Films rarely pluck at my emotional strings. I don’t know quite what it is—this admission of guilt may in fact be entirely normal and may be common to others—but I can’t remember ever being driven to tears watching a movie, not even by the most heart wrenching pictures. I have not yet found a horror film that can frighten me, and I have long given up fielding suggestions for supposedly ‘scary’ films that might put a jolt in me. I do wish I could jump at Japanese horror films like The Ring, or be traumatized by the likes of The Exorcist, but at this point I’ve decided it’s an unlikely and dubious ambition. But this inability to soak in a movie does have one advantage: it makes the atypical film, the film that does move me, all the more striking.
One such movie is Steven Soderbergh’s adaptation of Solaris. Like no other, Solaris inspires incredible feelings of isolation, loneliness, and vulnerability. In some respects I might even call it a frightening film, or at the very least a chilling film.
In essence a science fiction movie, Solaris’ plot will be familiar to those who have read the book by Stanislaw Lem upon which the film is based or the 1972 adaptation of Lem’s work directed by Andrei Tarkovsky. Chris, a psychologist played by George Clooney, is asked to board a small reconnaissance ship that is scoping out the planet Solaris. The ship’s crew has been behaving erratically ever since entering the planet’s orbit. Some crew members have even disappeared. Upon boarding the ship Chris begins hallucinating and experiencing memory loss, and strange things occur—his deceased girlfriend suddenly appears on the vessel and is, by all accounts, real and alive again.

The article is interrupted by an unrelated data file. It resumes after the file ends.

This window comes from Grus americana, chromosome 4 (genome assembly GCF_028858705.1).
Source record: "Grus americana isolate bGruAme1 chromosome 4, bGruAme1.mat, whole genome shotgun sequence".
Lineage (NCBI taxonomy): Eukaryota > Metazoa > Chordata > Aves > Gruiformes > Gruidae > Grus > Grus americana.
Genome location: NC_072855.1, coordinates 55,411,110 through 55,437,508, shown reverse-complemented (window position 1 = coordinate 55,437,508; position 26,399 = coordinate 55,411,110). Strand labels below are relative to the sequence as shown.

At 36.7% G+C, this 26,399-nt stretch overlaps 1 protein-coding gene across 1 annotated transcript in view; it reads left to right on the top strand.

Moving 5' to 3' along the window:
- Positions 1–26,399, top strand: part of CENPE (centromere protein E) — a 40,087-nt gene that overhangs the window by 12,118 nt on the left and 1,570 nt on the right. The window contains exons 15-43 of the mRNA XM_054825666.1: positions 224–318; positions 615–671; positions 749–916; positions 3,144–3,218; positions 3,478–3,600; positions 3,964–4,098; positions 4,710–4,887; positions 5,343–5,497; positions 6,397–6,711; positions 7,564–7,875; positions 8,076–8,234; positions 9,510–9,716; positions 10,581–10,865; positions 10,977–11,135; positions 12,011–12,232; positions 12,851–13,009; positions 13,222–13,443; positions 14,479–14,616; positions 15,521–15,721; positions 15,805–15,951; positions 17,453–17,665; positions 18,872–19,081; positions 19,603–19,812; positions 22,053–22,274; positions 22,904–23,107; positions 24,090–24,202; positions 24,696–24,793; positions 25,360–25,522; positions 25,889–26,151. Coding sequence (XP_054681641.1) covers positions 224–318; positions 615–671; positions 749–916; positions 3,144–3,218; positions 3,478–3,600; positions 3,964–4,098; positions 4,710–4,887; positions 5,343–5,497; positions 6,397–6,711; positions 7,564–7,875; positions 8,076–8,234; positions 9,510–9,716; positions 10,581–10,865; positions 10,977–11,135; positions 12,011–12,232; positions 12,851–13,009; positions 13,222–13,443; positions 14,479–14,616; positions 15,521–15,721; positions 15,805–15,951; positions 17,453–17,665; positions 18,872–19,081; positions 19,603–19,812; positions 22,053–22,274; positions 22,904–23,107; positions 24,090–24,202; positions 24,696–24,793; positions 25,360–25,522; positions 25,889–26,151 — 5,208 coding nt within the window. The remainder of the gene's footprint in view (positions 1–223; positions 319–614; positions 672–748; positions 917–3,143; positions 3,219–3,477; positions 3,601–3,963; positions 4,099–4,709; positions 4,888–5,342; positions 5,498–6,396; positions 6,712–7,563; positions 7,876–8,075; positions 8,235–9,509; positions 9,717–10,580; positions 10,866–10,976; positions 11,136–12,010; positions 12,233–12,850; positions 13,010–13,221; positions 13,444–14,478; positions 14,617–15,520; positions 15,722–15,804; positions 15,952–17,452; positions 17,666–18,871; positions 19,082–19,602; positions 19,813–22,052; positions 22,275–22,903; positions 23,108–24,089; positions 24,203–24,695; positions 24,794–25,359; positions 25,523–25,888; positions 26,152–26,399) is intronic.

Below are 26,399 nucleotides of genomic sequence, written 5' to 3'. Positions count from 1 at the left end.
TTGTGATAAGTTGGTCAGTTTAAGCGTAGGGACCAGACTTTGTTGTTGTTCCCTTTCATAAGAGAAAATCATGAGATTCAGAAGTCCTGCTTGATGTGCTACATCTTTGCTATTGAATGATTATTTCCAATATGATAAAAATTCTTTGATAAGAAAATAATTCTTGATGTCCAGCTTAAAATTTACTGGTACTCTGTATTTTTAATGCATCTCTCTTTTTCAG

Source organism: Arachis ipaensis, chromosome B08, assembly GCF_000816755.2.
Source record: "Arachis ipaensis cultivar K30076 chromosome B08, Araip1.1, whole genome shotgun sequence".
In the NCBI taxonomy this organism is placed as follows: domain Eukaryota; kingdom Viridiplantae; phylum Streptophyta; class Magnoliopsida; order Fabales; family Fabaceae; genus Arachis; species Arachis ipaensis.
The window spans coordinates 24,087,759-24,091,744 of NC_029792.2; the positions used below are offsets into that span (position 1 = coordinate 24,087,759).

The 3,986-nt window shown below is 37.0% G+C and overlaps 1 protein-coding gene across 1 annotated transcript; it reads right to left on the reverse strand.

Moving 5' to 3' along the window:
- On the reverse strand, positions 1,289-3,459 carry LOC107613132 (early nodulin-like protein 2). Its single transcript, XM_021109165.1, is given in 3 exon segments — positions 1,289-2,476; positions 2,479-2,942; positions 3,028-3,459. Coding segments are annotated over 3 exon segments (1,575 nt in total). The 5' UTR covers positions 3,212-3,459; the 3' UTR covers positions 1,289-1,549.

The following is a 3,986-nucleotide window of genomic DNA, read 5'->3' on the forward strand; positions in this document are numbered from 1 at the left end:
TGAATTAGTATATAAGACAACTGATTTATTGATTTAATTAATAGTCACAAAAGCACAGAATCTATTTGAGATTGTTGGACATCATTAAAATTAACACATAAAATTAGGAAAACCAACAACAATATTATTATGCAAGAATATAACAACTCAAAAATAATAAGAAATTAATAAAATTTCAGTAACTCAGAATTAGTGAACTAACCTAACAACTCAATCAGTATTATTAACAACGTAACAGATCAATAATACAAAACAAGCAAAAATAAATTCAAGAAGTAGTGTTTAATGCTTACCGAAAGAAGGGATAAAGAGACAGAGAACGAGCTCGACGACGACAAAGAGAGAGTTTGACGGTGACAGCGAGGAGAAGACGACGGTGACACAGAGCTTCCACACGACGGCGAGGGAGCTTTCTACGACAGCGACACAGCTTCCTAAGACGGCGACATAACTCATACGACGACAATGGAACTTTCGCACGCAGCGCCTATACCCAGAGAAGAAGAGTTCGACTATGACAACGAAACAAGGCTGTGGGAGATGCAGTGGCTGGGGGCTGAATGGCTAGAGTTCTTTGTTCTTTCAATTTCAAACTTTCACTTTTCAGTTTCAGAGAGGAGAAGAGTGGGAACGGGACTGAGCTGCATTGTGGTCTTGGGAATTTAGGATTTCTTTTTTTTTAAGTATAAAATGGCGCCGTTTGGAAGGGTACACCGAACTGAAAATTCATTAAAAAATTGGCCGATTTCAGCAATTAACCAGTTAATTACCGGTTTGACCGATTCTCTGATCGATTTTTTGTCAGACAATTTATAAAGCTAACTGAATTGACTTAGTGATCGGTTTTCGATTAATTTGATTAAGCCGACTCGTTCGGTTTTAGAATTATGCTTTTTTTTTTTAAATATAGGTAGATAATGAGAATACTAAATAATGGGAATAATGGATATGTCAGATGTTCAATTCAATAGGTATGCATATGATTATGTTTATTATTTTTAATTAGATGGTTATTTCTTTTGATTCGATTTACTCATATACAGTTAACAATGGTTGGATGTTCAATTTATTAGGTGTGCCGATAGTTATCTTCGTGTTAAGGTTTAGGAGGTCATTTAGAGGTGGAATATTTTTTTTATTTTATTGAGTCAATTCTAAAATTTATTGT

The film’s incredible weight stems from Soderbergh’s use of what are essentially ambient effects, specifically sound and camera work, two facets of filmmaking that tend to lie dormant in the background, usually giving way to the narrative and the acting and the events onscreen. Solaris would seem to be no exception, but it’s the subtle effects that Soderbergh relies on to foster uneasiness and anxiety in his audience.
So much of it has to do with sound. There’s a great deal of miscellaneous noise in Solaris, mostly white noise. Hearing white noise is rare in movies, passing as either unnoticeable or unintentional in the pictures in which it is audible. But white noise is omnipresent here, and it is constant, not even dipping appropriately at dramatic moments or when music kicks in. It is everywhere, from Chris’ apartment to the reconnaissance ship, and it sticks like a shadow, looming over the film, dipping in and out of our consciousness. Like real white noise we notice it in some spots and then forget about it in others, but it is always there. There’s no moment of pure silence. Surprisingly, it becomes strenuous—never in a bad or off-putting way—but we become acutely aware of how noisy the film is. The din instills a suitable level of anxiety in us throughout and then, quite brilliantly, the white noise disappears in the film’s closing scene. The setting is utterly innocuous, the camera fixed on Clooney, and suddenly we are without that background filler and in the space of a few seconds, for no logical reason, the film becomes scary. It’s not because of anything onscreen. It’s the silence that frightens us.